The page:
After years of intense, law enforcement narcotics interdiction efforts on Guam's "ice" problem, criminal organizations have changed their methods of importation by reducing the quantity of "ice" shipments into smaller quantities with higher frequency as insurance against interdiction operations, according to BLS report. Previous imports of "ice" ranged from 1-2 kilogram quantities. In Calendar Year 2017, the task force seized 20,576.37 grams of methamphetamine with a street value of$9.9 million; 16,582.41 grams of marijuana with a street value of $312,348.20; and 940 grams of spice with a street value of $9,400.

For drug dependent individuals and their families, this problem is more real and more painful than the statistics. Drug addiction causes emotional and financial drain.

When Rose M.’s husband runs out of money, he sells any item in the household that he could sell. “He even sold his wedding ring to a shop. I had to go back there and bought it back,” Rose M. said. “I have repeatedly begged him to go into rehab but it’s like to talking to a wall. It’s painful that our kids are growing up seeing their father like this.”

Jon S. grew up with scarred memories of his childhood. Although he doesn’t consider his father abusive, the outbursts toward the family made Jon S. lose respect for his father. “At some point he laid a hand on my mom,” he said. “He kept bragging to me about it. I’m not sure if it’s because of his addiction or if it’s just who he is.”

What he found even more disappointing was how his mother enabled his father’s addiction. “My mom just became a part of his world. She couldn’t tell the difference between right and wrong anymore,” Jon S. said.

Looking back, Jon S. feels like his mother never protected him or his sisters. “I asked my mom to fight for us, but she doesn’t think there’s a problem,” he muttered with his cigarette between his teeth. “She allowed it to happen. Dad chose not to work and she worked three jobs. She’d be so tired and complain about life, but all the money goes to dad. They feed each other’s ego. If there’s something I’m fighting for—like my dad stealing money—she'd dismiss me. She’d be like, ‘What’s wrong with you? I already returned it.’ He stole so much from me. It was things I could let go, but the fact he’ll take it because he thinks he’s entitled.”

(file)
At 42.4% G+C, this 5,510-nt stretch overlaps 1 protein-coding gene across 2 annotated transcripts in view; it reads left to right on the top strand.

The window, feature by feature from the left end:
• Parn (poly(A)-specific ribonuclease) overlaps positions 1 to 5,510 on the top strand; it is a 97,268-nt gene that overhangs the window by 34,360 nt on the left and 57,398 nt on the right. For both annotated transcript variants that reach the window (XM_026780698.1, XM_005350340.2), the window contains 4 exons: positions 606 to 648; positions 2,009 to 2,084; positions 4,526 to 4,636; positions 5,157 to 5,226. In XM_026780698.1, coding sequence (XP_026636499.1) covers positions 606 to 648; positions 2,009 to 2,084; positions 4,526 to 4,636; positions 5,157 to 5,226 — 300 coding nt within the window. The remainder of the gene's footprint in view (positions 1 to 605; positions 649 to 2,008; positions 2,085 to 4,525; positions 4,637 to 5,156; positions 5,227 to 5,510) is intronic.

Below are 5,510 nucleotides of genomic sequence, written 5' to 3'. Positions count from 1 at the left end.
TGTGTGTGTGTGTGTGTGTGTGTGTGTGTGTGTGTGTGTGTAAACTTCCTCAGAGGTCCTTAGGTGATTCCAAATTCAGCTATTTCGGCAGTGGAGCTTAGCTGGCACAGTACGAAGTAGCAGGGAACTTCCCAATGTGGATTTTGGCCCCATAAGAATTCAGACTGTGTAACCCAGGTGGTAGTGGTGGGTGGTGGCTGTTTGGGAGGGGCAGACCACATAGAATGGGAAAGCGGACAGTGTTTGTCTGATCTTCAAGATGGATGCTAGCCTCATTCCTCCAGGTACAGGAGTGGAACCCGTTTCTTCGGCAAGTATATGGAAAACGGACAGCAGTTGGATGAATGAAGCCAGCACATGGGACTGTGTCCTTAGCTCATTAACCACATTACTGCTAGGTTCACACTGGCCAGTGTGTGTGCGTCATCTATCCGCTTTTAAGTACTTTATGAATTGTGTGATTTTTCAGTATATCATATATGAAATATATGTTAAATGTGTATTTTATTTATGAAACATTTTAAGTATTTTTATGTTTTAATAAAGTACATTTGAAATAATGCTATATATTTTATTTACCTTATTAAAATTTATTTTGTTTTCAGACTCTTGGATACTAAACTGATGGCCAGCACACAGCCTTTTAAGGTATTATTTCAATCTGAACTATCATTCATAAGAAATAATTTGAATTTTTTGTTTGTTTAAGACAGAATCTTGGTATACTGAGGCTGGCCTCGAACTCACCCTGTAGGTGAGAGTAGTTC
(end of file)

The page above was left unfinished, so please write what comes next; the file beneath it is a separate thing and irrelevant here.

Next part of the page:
His mother’s inactions stem from living in Manila, when their dad was making money from drugs. “When he was a dealer in Manila, we had money and so my mom was complacent. She wasn’t a user, but she’s just as guilty as him,” Jon S. said. “Users banged on our door and windows at 3 a.m. for drugs. I'd get mad at them, but my mom would get mad at me for getting mad at them. They'd ask for aluminum foil to burn the drugs.”

Last year, his father went to the Philippines for a long vacation. “At some point, he was on (President Rodrigo) Duterte’s (hit) list,” Jon S. said, his voice calm yet full of anger. “The cops were looking for him, but they found me. My neighbor had to tell them that I'm not my dad and so they left. My mom asked my dad if it’s true about him being on the list and she took his side—she’s in denial.”

Thinking about his own future, Jon S. has made a drastic decision to shut his father out of his life. “He went to visit my sister in the states and so I'm changing the locks,” he said. “I’m not taking him back.”

The government of Guam has begun to implement plans to expand substance abuse treatment. The Guam Behavioral Health and Wellness Center offers an intensive detox program called “New Beginnings,” with a 16-bed recovery unit that provides comprehensive addiction treatment.

The Bureau of Statistics and Plans administers the Byrne Formula Grant Program in collaboration with Guam's Law Enforcement Entities, Guam's Education System, Guam's Substance Abuse Treatment entity, Guam's Public Housing entity, and Guam's Public Health entity to identify areas of programmatic need related to illicit drugs and violent crime and systems improvement and methods of targeting these areas of need. (With additional reports from Mar-Vic Cagurangan)